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United States v. Romero

United States District Court, D. Utah, Central Division

March 13, 2018

UNITED STATES OF AMERICA, Plaintiff,
v.
DALTON ROMERO, Defendant.

          MEMORANDUM DECISION AND ORDER

          Dee Benson United States District Judge

         Before the Court is Defendant's Motion to Suppress. [Dkt.19]. Defendant, Dalton Romero moves the Court to suppress evidence obtained during a search of Shayla Lucas (Lucas)'s apartment in Tooele, Utah on January 27, 2017. During the search, evidence was discovered which was used in charging Romero with the crimes of: felon in possession of a firearm in violation of 18 U.S.C. §922(g)(1); possession of an unregistered short-barreled shotgun in violation of 26 U.S.C. §5861(d); and possession of a controlled substance in violation of 21 U.S.C. §844(a). Defendant contends that the warrantless search was illegal under the Fourth Amendment of the United States Constitution.

         An evidentiary hearing was held before the Court on December 11, 2017 at which witnesses were questioned by both sides. [Dkt. 25]. The parties then briefed the motion. On March 1, 2018, they presented oral argument at a hearing before the Court. [Dkt. 28, 29]. Romero is represented by Ronald Yengich and the United States is represented in this matter by Ruth Hackford-Peer and Jacob Strain. Based on the parties' oral and written arguments and the relevant facts and the law, the Court enters the following Memorandum Decision and Order.

         FINDINGS OF FACT

         In January, 2017, the Tooele police department received information that a man named Johnny Doerr (Doerr) had gone missing. Tooele Police Detective Jason Spencer was informed by Doerr's friends and family that Doerr was dependant on narcotics and owed a drug debt to Defendant Dalton Romero (Romero) and Brandon Jordan (Jordan). Tr. 61. Detective Spencer was told that Doerr had been robbed and pistol-whipped by the men. Tr. 61-62.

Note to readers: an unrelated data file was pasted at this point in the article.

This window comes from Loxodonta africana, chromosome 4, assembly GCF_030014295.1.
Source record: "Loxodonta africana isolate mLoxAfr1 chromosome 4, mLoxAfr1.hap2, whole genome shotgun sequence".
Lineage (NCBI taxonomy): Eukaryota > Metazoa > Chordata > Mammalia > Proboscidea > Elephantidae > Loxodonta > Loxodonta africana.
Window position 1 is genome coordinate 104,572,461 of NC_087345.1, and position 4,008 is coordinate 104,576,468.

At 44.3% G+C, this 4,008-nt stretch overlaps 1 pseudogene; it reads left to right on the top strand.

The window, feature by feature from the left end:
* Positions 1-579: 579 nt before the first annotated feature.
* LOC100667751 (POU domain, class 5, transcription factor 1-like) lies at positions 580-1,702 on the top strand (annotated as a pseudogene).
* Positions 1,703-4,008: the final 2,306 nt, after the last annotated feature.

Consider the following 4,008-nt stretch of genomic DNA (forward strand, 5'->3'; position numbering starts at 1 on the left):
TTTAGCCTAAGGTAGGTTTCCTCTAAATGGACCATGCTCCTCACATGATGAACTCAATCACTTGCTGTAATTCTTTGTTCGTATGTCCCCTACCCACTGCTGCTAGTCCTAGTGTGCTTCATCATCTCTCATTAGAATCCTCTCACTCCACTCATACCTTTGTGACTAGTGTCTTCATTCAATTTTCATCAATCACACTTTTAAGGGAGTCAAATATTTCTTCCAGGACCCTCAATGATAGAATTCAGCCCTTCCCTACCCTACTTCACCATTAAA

Jordan resides in Tooele, Utah. He is and was at the time of the search subject to supervision by Utah Adult Probation and Parole (“AP&P”). Tr. 13, 15. The probation agreement Jordan entered into with AP&P requires him to “obey all state, federal and municipal laws.” Gov't Exh. 1. The agreement also requires him to “permit officers of Adult Probation and Parole to search [his] person, residence, vehicle or any other property under [his] control without a warrant at any time, day or night upon reasonable suspicion to ensure compliance with the conditions of the Probation Agreement.” Id. Pursuant to the Agreement, he is prohibited from associating with others who are “involved in criminal activity” or are convicted felons. Id. Also, he may not possess firearms or other dangerous weapons. Id.

         On January 27, 2017, Detective Spencer telephoned Tooele AP&P Supervisor, Officer Blake Beesley, and informed him that he was attempting to locate Jordan to question him about the missing man, Doerr. Tr. 60, 61. Given the allegations that Jordan had robbed and pistol-whipped Doerr, Officer Beesley was obviously interested in speaking with Jordan as well. If proven to be true, these allegations would constitute clear probation violations as well as criminal activity. Jordan's probation officer, Ben Queva, was out of town conducting field visits, so Officer Beesley and Detective Spencer went to Jordan's home. Tr. 10, 56, 60, 61. Accompanying them was AP&P Officer Bracken and Tooele Police Officer Danielson.